If you did dry January this year, you probably reduced your carbon footprint without knowing it. That’s because alcohol production and distribution can be quite energy intensive. So, what if you want to reduce your environmental footprint but you’re not quite ready to hop on the wagon and stay there?
Whatever your poison, one of the most important things you can do, for your health and for the planet, is drink in moderation. Even if you don’t cut out the booze, keep it reasonable. According to the Centers for Disease Control and Prevention, that means one drink per day for women and up to two drinks per day for men.
Beyond that, it helps to know the facts about your drink of choice.
Broadly speaking, liquor tends to be more environmentally sustainable per unit. “The more concentrated they are, the less impact they have,” Alissa Kendall, a professor of civil and environmental engineering at the University of California, Davis, said of alcoholic beverages.
Drinkers typically get more mileage out of a bottle of spirits than wine or beer. That’s especially true if you drink to get a buzz. Simply put: Liquor is quicker.
For beer, the world’s most consumed alcoholic beverage, refrigeration is a big part of the emissions equation. A 2008 study by the New Belgium Brewing Company, based in Fort Collins, Colo., found that the greenhouse gas emissions from one six-pack were about the same as driving a car nearly eight miles. The largest share of those emissions came from refrigeration. Craft beers must remain chilled to retain their flavor profile, experts say.
Another factor to consider is packaging materials. Is the beer in a glass bottle or a can? In the United States, the most environmentally friendly option is almost always the can. Not only is aluminum lighter to ship, but it’s more likely to be recycled.
According to Georgie Walker, co-author of a sustainability study for the Firestone Walker Brewing Company, her family’s business, it’s also important to look at the number of miles a beer has covered after being bottled. Then, buy local.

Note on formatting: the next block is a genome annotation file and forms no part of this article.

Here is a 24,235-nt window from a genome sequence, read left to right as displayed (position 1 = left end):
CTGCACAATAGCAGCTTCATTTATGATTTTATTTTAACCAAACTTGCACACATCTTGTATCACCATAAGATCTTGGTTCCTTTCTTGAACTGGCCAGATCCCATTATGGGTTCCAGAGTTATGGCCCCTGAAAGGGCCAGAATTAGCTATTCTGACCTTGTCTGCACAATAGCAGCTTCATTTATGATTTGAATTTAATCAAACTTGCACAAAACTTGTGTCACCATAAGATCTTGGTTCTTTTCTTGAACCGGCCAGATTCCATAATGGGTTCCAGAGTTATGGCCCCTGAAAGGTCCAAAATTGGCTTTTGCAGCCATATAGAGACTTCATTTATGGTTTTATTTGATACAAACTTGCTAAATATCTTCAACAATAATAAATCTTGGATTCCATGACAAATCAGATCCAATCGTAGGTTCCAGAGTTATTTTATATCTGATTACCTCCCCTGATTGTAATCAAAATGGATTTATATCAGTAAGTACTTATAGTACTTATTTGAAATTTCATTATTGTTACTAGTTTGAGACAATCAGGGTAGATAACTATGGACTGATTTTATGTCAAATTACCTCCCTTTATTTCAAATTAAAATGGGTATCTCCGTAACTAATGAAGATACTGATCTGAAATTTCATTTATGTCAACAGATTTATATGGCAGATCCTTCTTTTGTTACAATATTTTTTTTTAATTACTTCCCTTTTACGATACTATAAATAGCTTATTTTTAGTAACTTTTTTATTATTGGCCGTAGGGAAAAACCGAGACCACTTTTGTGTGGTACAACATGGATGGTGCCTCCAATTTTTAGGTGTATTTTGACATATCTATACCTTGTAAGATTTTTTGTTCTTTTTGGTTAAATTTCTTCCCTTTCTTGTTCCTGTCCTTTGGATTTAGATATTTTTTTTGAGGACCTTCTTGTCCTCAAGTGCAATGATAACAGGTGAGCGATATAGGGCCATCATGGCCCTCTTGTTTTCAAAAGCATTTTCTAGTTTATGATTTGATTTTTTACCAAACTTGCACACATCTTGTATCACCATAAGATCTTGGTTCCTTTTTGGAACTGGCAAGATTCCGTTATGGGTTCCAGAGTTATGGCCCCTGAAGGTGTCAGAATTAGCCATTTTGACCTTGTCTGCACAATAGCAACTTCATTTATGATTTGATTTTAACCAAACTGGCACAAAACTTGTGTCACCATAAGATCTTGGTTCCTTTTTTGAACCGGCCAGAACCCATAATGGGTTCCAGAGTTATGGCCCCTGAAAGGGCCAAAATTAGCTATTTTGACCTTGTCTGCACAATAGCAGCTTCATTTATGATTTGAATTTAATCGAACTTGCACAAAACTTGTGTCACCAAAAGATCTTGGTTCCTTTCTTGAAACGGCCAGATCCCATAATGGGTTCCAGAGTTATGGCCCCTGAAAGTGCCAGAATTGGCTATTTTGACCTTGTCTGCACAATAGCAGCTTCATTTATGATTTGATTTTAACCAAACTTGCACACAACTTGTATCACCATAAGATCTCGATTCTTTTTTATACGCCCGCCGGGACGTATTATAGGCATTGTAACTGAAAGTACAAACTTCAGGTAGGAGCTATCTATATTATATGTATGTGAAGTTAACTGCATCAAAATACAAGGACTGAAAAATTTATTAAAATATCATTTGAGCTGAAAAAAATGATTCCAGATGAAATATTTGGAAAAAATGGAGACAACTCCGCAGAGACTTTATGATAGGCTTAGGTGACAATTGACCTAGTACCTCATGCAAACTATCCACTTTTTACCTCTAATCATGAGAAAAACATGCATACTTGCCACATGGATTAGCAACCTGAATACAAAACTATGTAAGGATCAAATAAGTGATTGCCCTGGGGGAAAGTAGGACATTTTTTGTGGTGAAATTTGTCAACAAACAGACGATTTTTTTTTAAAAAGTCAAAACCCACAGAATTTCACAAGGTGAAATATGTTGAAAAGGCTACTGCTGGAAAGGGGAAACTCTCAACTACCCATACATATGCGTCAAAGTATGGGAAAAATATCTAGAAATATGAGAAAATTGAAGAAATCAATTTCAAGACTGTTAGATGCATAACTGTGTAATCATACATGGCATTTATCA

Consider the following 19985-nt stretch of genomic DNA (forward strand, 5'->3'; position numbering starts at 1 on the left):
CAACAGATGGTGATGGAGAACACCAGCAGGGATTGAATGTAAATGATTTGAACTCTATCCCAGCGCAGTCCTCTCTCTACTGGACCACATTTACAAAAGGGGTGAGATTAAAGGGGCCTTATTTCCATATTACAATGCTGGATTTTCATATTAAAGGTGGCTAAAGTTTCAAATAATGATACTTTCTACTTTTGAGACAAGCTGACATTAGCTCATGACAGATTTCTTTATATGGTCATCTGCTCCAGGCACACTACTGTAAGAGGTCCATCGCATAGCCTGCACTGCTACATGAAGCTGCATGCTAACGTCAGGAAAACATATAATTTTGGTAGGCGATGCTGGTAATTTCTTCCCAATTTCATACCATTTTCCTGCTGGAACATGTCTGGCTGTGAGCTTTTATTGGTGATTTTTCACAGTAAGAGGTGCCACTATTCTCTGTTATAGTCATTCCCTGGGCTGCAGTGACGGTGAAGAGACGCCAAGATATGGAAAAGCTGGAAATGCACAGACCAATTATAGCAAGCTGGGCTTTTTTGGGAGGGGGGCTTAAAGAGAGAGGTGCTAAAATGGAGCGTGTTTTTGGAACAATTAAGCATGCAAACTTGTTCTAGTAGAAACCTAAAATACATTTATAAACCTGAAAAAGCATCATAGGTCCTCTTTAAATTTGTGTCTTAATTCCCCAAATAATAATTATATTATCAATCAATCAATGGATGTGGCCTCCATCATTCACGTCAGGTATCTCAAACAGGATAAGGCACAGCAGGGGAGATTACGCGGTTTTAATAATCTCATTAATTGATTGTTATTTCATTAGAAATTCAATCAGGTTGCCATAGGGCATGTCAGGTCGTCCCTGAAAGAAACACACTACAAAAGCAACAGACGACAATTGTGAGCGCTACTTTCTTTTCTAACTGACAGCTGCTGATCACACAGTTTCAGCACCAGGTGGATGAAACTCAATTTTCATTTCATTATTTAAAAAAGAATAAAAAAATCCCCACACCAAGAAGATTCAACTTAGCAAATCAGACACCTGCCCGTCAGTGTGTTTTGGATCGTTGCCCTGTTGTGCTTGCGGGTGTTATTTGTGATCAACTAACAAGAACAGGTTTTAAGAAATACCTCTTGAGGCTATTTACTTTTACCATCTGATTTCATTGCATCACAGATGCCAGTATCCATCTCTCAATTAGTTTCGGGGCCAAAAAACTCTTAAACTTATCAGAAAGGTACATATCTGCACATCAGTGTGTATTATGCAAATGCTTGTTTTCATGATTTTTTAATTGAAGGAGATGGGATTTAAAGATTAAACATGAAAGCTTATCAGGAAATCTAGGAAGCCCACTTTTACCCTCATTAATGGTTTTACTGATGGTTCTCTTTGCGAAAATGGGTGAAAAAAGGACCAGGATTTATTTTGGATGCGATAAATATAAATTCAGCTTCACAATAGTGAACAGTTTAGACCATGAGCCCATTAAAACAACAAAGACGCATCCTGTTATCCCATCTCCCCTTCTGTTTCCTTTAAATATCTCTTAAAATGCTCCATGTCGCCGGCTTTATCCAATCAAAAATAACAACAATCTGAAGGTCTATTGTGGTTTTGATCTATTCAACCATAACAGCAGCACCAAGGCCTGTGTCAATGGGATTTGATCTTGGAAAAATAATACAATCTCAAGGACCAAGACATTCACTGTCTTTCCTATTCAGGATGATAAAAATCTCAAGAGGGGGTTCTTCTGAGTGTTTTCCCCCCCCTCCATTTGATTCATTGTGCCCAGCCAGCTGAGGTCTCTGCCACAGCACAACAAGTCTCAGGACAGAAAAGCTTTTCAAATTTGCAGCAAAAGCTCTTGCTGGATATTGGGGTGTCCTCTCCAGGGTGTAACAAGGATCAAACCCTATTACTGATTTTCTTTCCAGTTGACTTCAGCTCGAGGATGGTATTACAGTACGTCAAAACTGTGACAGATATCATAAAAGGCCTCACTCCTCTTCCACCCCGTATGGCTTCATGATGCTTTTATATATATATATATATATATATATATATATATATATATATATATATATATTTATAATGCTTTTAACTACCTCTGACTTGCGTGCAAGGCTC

“It will be fresher,” Ms. Walker said. “It won’t be sitting in storage as long and won’t have the gas miles behind it.”
Shipping distance can also be an important consideration when choosing climate-friendly wine. A study by the Oregon Department of Environmental Quality, for example, found that transportation accounted for 13 percent of wine’s emissions in the state.
Generally, shipping by sea is better than train, and train is better than truck.
An easy way to assess the emissions in play is to consider the East Coast, West Coast divide. Wines from Chile, for instance, are often transported in giant vats via ship to the West Coast, where they are bottled and then moved to market. Those wines could be a sustainable option for, say, drinkers in Oregon, but not in New Hampshire.
Easterners, on the other hand, may be better off with French Burgundies that were shipped across the Atlantic. Many wine labels list origin and bottling details.
For wine, though, there is no bigger emissions culprit than bottles.
Manufacturing a 750 milliliter glass bottle accounts for 33 percent of a wine’s life cycle emissions in North America, according to the Beverage Industry Environmental Roundtable.
Want a better alternative? Try bag-in-box wines.
Yes, we know. Quelle horreur. But the quality of boxed wines has been improving for a while now.
According to a 2011 study of California’s wine industry, boxes reduce the drink’s overall carbon footprint by 40 percent. Boxed wines also last longer after being opened and the packaging is largely recyclable.
According to Dr. Kendall, the U.C. Davis professor, you can use that to help win over skeptics.
“You can feel O.K. about maybe going lower-end on your wine choices and tell your snobby friends you’re saving the environment,” she said.